The Oldest Stone Quarries in Alta

The Oldest Stone Quarries in Alta

Ten thousand years before the copper mines in Kåfjord and the slate quarry in Pæska started, Alta was probably already a centre for the extraction of different species of rocks in Northern Norway. This is perhaps one of the reasons why Alta, at the head of the fjord, became a meeting place and ritual centre where people from near and far chiselled pictures into the rock, rock carvings.

Chert arrowhead from the Stone Age found in the Melsvika Quarry in Alta.
Chert arrowhead from the Stone Age found in the Melsvika Quarry in Alta. Photo: Martin Hykkerud. Photo Archive: World Heritage Rock Art Center - Alta Museum.

Flint is not found in Norway. But in Alta there is a species of rock with the same chemical composition and many of the same valuable properties for the production and use of implements. The rock has the English name "chert." One of Norway's largest prehistoric stone quarries was discovered in 2010 in the chert deposits in Melsvika in Alta. Groups of people came here from far and wide throughout the Early Stone Age (11 000 BC – 5000 BC) to extract chert here. The chert quarry was used for thousands of years after that. There are also four other known chert quarries in Alta. In Norway there are known all in all 50 quarries from the Stone Age. The Melsvika quarry is the largest north of Sunnfjord in West Norway.

Geological map of Alta with red squares for chert quarries and blue dots for rock art areas.
Geological map of Alta with red squares for chert quarries and blue dots for rock art areas. Map: Firesetting in the Stone Age chert quarries at Melsvik in northern Norway (2012).
The Brynhildsvollen Dagger from Røros in Central Norway. The dagger or the red-green slate raw material must have been imported either from North Norway or Norrland in Sweden in the Late Stone Age.
The Brynhildsvollen Dagger from Røros in Central Norway. The dagger or the red-green slate raw material must have been imported either from North Norway or Norrland in Sweden in the Late Stone Age. Photo: Per Fredriksen. Photo Archive: NTNU - Vitenskapsmuseet.

The Late Stone Age (5000 - 2000 BC) in Northern Norway is characterised by the extensive use of a beautiful reddish-green slate for making daggers, knives, spearheads and arrowheads. This type of rock can be found along a narrow line from north to south down through the Scandinavian peninsula. The largest deposits are in Finnmark and Northern Troms, and some of the most important sites are at Sautso in the Alta River Valley and along the Alta Fjord. The only definite quarry for red-green slate known in Fennoscandia was discovered in Alta in 2017.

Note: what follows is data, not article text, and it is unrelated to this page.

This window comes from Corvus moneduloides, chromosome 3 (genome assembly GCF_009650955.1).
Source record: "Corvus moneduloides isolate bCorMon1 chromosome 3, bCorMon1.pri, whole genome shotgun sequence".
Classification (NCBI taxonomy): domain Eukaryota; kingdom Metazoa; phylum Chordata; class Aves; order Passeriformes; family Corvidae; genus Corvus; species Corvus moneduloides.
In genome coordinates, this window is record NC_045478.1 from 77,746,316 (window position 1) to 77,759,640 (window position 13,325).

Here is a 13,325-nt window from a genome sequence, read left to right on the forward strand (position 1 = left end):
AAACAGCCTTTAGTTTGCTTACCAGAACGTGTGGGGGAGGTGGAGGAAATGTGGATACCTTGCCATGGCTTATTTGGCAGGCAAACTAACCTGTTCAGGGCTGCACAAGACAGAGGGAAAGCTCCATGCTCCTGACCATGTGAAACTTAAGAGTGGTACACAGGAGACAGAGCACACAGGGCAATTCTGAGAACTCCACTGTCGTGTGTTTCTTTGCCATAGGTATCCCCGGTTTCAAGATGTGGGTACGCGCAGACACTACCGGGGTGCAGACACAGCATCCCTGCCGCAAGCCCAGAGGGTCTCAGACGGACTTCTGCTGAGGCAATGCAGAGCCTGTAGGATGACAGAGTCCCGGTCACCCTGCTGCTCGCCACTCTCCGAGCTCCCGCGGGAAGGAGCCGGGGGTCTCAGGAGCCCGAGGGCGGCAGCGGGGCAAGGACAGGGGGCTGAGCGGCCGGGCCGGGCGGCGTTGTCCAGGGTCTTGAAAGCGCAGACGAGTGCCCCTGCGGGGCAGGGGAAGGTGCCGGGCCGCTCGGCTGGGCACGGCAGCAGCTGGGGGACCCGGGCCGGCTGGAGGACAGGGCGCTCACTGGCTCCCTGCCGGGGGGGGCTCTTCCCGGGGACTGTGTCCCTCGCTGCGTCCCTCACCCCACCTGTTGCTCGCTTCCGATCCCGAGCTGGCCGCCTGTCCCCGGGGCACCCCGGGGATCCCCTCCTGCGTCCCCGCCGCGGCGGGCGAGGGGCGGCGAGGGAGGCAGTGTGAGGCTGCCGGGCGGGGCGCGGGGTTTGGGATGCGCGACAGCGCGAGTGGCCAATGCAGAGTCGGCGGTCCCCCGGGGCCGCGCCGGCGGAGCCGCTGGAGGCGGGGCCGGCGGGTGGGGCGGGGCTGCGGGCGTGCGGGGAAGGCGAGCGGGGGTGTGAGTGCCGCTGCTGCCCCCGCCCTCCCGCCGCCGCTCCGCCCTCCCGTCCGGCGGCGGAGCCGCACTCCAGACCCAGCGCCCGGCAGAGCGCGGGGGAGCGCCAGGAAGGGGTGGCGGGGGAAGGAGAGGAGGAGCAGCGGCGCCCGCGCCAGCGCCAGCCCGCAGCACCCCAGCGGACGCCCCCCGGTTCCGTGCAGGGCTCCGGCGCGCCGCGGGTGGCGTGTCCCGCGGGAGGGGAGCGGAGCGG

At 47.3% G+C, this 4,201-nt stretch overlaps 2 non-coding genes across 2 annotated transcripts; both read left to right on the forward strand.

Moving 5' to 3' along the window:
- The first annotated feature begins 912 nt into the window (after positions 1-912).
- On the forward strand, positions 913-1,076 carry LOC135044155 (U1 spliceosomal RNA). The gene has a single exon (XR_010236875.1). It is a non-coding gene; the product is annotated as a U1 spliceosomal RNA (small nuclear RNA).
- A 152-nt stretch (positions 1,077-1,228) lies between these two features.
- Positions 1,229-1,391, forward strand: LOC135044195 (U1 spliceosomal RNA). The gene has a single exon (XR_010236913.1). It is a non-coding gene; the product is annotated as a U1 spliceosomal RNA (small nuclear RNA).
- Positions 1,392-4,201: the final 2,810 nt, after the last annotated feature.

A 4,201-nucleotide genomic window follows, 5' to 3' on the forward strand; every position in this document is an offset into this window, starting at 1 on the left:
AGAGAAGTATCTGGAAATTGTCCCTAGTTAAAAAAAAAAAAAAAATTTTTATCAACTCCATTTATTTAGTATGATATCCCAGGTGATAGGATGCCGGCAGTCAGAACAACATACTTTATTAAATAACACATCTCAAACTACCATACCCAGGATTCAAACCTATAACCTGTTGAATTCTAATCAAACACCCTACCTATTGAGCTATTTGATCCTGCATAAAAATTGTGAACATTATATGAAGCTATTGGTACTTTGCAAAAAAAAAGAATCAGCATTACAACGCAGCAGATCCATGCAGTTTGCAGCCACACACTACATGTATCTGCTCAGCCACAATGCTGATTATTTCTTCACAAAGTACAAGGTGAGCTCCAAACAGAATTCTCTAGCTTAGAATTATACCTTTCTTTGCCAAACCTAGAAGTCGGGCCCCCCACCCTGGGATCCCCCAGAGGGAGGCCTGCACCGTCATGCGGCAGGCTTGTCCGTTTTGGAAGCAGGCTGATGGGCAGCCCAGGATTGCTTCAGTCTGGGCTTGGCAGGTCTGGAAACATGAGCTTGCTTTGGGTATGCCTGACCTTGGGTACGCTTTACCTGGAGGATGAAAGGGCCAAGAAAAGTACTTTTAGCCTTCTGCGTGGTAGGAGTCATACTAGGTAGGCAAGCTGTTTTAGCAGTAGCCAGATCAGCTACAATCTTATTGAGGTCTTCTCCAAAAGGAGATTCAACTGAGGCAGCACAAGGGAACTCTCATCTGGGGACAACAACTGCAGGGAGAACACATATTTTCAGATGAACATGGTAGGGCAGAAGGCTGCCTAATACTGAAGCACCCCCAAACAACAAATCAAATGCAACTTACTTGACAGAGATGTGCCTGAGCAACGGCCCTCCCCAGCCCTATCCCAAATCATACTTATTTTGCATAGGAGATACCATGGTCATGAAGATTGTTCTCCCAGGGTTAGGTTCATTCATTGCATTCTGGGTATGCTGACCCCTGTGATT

Red-green slate is found along a narrow line through Fennoscandia which is the erosion border of the Caledonian Mountain Range.
Red-green slate is found along a narrow line through Fennoscandia which is the erosion border of the Caledonian Mountain Range. Map on the left: Dividalgruppen. Norges Geologiske Undersøkelse Nr. 249 I (1967). Map on the right: Ottar Nr. 2. 99 page 8.
The Kvitstein Vessel made of asbestos-tempered ceramics from Tysfjord in Nordland County.
The Kvitstein Vessel made of asbestos-tempered ceramics from Tysfjord in Nordland County. Photo: Ove Holst. Photo Archive: Tromsø University Museum

In the following period, the Early Metal Age (1800 BC - Christ birth), a third species of rock was used in the temper of ceramic, asbestos. The asbestos quarry was discovered in the Alta-Kautokeino watercourse system in connection with the damming of the river. Asbestos from West Finnmark may well have been distributed throughout large tracts of Norhern Scandinavia.

The distribution of asbestos-tempered ceramics in Fennoscandia. Map: Roger Jørgensen and Bjørnar Olsen. Asbestkeramiske grupper i Nord-Norge 2100 f.Kr. - 100 e.Kr. (1988).

The use of these three species of rock, each in its own main period in prehistoric times, is one of the themes you can look forward to learning more about in the new exhibition which will be on display at Alta Museum in the coming years.  

Hans Christian Søborg

24th November, 2017